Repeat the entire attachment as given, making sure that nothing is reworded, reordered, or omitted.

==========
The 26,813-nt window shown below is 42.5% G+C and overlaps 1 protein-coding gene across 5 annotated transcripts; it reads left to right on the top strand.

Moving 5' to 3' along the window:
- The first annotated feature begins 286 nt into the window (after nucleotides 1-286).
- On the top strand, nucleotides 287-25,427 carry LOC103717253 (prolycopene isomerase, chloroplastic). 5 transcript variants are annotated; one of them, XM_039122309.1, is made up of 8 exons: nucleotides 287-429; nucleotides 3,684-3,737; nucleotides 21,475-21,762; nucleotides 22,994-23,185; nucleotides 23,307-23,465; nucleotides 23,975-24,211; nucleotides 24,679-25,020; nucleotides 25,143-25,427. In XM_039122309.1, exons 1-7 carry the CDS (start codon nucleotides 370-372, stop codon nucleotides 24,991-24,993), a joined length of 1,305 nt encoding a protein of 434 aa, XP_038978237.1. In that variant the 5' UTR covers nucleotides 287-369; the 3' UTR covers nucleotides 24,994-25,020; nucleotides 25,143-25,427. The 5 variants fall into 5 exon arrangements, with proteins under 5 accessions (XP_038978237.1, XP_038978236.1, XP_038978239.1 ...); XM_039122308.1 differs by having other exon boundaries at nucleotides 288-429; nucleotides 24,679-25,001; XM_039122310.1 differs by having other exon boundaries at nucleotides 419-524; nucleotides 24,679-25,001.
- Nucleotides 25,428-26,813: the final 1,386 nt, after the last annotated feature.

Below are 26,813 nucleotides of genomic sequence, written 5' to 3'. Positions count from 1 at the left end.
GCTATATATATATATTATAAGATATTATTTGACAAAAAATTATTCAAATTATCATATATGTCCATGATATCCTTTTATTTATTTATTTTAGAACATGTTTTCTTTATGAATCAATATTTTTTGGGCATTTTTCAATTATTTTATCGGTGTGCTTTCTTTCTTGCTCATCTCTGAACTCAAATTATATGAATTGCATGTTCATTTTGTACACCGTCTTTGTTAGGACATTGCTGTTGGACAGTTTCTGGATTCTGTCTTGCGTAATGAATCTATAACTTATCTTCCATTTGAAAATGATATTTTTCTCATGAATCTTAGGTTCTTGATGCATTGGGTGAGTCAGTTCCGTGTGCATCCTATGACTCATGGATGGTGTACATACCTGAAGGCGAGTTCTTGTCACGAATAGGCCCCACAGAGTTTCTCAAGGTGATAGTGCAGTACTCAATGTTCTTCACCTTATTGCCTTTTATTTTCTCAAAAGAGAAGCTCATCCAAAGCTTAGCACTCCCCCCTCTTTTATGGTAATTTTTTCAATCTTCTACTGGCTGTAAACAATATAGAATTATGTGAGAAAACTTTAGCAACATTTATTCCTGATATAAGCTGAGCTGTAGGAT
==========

The 26,813-nt window shown below is 42.5% G+C and overlaps 1 protein-coding gene across 5 annotated transcripts; it reads left to right on the top strand.

Moving 5' to 3' along the window:
- The first annotated feature begins 286 nt into the window (after nucleotides 1-286).
- On the top strand, nucleotides 287-25,427 carry LOC103717253 (prolycopene isomerase, chloroplastic). 5 transcript variants are annotated; one of them, XM_039122309.1, is made up of 8 exons: nucleotides 287-429; nucleotides 3,684-3,737; nucleotides 21,475-21,762; nucleotides 22,994-23,185; nucleotides 23,307-23,465; nucleotides 23,975-24,211; nucleotides 24,679-25,020; nucleotides 25,143-25,427. In XM_039122309.1, exons 1-7 carry the CDS (start codon nucleotides 370-372, stop codon nucleotides 24,991-24,993), a joined length of 1,305 nt encoding a protein of 434 aa, XP_038978237.1. In that variant the 5' UTR covers nucleotides 287-369; the 3' UTR covers nucleotides 24,994-25,020; nucleotides 25,143-25,427. The 5 variants fall into 5 exon arrangements, with proteins under 5 accessions (XP_038978237.1, XP_038978236.1, XP_038978239.1 ...); XM_039122308.1 differs by having other exon boundaries at nucleotides 288-429; nucleotides 24,679-25,001; XM_039122310.1 differs by having other exon boundaries at nucleotides 419-524; nucleotides 24,679-25,001.
- Nucleotides 25,428-26,813: the final 1,386 nt, after the last annotated feature.

Below are 26,813 nucleotides of genomic sequence, written 5' to 3'. Positions count from 1 at the left end.
GCTATATATATATATTATAAGATATTATTTGACAAAAAATTATTCAAATTATCATATATGTCCATGATATCCTTTTATTTATTTATTTTAGAACATGTTTTCTTTATGAATCAATATTTTTTGGGCATTTTTCAATTATTTTATCGGTGTGCTTTCTTTCTTGCTCATCTCTGAACTCAAATTATATGAATTGCATGTTCATTTTGTACACCGTCTTTGTTAGGACATTGCTGTTGGACAGTTTCTGGATTCTGTCTTGCGTAATGAATCTATAACTTATCTTCCATTTGAAAATGATATTTTTCTCATGAATCTTAGGTTCTTGATGCATTGGGTGAGTCAGTTCCGTGTGCATCCTATGACTCATGGATGGTGTACATACCTGAAGGCGAGTTCTTGTCACGAATAGGCCCCACAGAGTTTCTCAAGGTGATAGTGCAGTACTCAATGTTCTTCACCTTATTGCCTTTTATTTTCTCAAAAGAGAAGCTCATCCAAAGCTTAGCACTCCCCCCTCTTTTATGGTAATTTTTTCAATCTTCTACTGGCTGTAAACAATATAGAATTATGTGAGAAAACTTTAGCAACATTTATTCCTGATATAAGCTGAGCTGTAGGAT